1) Jadav Payeng: The Man Who Planted an Entire Forest by Himself
Science shows that deforestation is the second leading cause of carbon emissions on our planet. Anything we can do to reduce this number will have significant positive effects. Jadav Payeng is not a scientist, he is a man who comes from limited means – the son of a poor trader and yet he did not let his lack of resources stop him from making a big change.
Mr Payeng started planting a tree every day on an island in a river 30 years ago when he was 16. He had seen animals die as a result of extreme summer heat and no shade and decided to do something about it. Now at age 46 he has left a lasting legacy. The resulting forest he planted is now a nature preserve and has dozens of animals including migratory elephants, tigers and rhinoceros and many species of birds. His story has been made into several documentaries, a children’s book and is now part of the local high school curriculum.
2) A low-tech method for combating climate change
Most experts agree that the only way to limit the warming climate caused by human carbon emissions is to capture carbon rather than simply reduce the amount of carbon we emit. While there have been some very promising technology solutions, the cost and energy required to scale these up to the required levels makes them cost prohibitive.
Enter agroforests. Agroforests not only capture carbon but also provide food and profit for people, as well as habitats for wildlife. One type of agroforest commonly found in the tropics is the “food forest,” essentially a planted garden full of fruit-bearing trees. The agroforest also provides the required shade from increasingly hot summers to allow ground crops to thrive. The resulting food yeild may be consumed locally or sold at market providing food and money for local economies.
Best of all, it is easy to implement and costs a fraction of new technology solutions with the only inputs being seeds and education of local farmers.
3) The New Tesla Semi Electric Truck: A Pre-Production Review
According to Tesla, their new battery electric Class 8 transport truck will have a range of 500 miles per charge and save over $200,000 in fuel and maintenance, reducing payback to only 2 years. This was the stuff of dreams only a few years ago and soon will be reality. Other manufacturers are also building EV trucks: BYD is providing Seattle with electric garbage trucks and UPS is developing and testing their next generation of custom fully electric delivery vehicles and there are many others. With battery prices getting lower, fuel costs rising and renewable energy sources coming on line, the future of delivery vehicles appears to be electric. Interestingly, the best efficiency comes from vehicles with urban delivery routes requiring many stops. The vehicles regenerate electricity while braking therefore increasing run time and distance per charge. The ironic thing is that these routes also have the least efficiency for diesel trucks with the starting and stopping reducing their range greatly. So it seems apparent that sheer economics will dictate that we will be seeing many new EV commercial vehicles in the near future, especially in cities.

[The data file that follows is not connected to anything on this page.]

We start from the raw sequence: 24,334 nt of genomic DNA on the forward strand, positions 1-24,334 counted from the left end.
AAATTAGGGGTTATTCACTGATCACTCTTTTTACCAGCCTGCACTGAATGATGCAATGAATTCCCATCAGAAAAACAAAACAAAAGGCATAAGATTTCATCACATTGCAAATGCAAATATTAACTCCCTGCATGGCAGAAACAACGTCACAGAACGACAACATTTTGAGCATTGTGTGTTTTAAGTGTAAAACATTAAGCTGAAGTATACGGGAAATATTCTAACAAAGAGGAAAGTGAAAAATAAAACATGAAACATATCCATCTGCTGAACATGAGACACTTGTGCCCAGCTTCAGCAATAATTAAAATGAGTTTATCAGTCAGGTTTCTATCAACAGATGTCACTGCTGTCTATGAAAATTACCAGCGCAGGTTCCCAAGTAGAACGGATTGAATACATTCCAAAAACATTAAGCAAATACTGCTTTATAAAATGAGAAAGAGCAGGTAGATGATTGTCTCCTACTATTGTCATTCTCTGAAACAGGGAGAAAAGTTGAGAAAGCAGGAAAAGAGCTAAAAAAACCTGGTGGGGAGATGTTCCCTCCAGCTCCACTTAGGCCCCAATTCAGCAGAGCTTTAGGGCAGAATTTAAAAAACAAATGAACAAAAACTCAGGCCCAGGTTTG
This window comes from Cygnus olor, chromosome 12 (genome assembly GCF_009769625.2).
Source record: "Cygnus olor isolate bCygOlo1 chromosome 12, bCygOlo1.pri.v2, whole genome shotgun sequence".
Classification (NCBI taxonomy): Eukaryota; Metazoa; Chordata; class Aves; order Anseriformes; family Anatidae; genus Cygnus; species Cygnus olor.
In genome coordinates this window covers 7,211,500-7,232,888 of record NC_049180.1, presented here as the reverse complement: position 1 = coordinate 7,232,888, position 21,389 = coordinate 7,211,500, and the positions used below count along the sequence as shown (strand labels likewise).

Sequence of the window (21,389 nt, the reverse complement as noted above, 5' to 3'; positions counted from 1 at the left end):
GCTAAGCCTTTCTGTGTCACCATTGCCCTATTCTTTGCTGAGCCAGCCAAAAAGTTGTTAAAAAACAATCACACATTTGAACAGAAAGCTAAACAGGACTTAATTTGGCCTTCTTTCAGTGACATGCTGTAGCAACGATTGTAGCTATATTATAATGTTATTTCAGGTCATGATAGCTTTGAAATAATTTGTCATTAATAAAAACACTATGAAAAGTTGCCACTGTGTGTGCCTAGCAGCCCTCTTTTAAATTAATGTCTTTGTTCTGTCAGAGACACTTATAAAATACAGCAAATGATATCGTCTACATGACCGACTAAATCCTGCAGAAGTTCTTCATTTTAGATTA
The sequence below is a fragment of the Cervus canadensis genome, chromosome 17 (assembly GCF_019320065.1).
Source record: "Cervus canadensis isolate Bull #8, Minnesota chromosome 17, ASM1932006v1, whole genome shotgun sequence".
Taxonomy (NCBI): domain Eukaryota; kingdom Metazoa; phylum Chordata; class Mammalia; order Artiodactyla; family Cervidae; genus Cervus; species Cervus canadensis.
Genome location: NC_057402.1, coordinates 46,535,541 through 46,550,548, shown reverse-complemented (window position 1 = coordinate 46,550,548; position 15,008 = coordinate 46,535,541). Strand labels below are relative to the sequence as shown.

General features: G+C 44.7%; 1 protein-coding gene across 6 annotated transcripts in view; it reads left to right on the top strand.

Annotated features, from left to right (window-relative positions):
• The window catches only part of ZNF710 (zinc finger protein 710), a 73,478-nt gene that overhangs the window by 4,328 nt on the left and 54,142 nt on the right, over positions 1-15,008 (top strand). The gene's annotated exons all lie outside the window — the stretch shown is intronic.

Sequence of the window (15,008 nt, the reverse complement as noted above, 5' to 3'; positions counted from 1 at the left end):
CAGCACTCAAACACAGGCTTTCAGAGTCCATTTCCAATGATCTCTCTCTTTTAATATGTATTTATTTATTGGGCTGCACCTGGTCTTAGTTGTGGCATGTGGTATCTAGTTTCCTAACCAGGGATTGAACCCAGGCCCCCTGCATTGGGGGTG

4) Clean energy can provide 100% of electricity
2018 might become known as the year that climate change became real. Increased intensity of droughts, wildfire, flooding and hurricanes has hit the reality home for millions. A recent report from UK researchers all the world’s energy needs can be supplied by renewable sources. No longer is the idea of renewable energy generation a “what if” or a “wouldn’t it be nice”, it is now a reality and is getting cheaper by the day. This report shows that not only is the idea viable, it will actually be cost effective for industry and cities. Now that renewable energy is cheaper than burning fossil fuels this can only help speed up the inevitable transition to a cleaner future.
5) A complete guide to buying ethical clothes on a budget
Enjoying fashionable clothes that were ethically made should not be only for the rich. More and more ethical clothing brands are sourcing organic or sustainable fabric and materials and are employing workers that they can ensure are being treated fairly. Garments are made to a higher quality standard to last longer and wear better. Instead of following weekly/monthly trends, designs are of more classic styling, thus ensuring a look that will last as long as the garment.
When you buy fewer, higher quality clothes you can justify to spend a little more money, but as these small businesses flourish and increase market share they will also benefit from economies of scale and prices will get lower. The links in this article will provide consumers with many good options for ethical clothing brands.